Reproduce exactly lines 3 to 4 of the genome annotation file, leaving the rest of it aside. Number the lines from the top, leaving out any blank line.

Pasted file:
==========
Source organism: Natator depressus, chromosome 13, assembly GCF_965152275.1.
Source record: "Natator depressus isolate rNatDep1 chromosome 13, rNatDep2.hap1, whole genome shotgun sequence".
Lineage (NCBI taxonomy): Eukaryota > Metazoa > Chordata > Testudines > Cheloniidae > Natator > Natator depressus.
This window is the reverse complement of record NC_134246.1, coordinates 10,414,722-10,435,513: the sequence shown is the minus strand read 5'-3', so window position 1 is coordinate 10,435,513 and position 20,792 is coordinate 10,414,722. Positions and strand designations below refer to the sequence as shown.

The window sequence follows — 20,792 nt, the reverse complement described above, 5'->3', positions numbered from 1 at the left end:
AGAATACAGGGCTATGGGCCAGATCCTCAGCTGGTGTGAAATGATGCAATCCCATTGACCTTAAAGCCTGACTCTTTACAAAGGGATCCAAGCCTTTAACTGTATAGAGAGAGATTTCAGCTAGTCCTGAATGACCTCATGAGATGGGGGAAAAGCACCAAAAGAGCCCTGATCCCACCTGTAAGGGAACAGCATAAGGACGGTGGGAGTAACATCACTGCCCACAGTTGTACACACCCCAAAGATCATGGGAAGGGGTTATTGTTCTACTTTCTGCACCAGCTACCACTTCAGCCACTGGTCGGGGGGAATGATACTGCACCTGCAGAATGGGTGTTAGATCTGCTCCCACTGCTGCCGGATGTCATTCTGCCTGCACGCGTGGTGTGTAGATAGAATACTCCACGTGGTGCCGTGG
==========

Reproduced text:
Lineage (NCBI taxonomy): Eukaryota > Metazoa > Chordata > Testudines > Cheloniidae > Natator > Natator depressus.
This window is the reverse complement of record NC_134246.1, coordinates 10,414,722-10,435,513: the sequence shown is the minus strand read 5'-3', so window position 1 is coordinate 10,435,513 and position 20,792 is coordinate 10,414,722. Positions and strand designations below refer to the sequence as shown.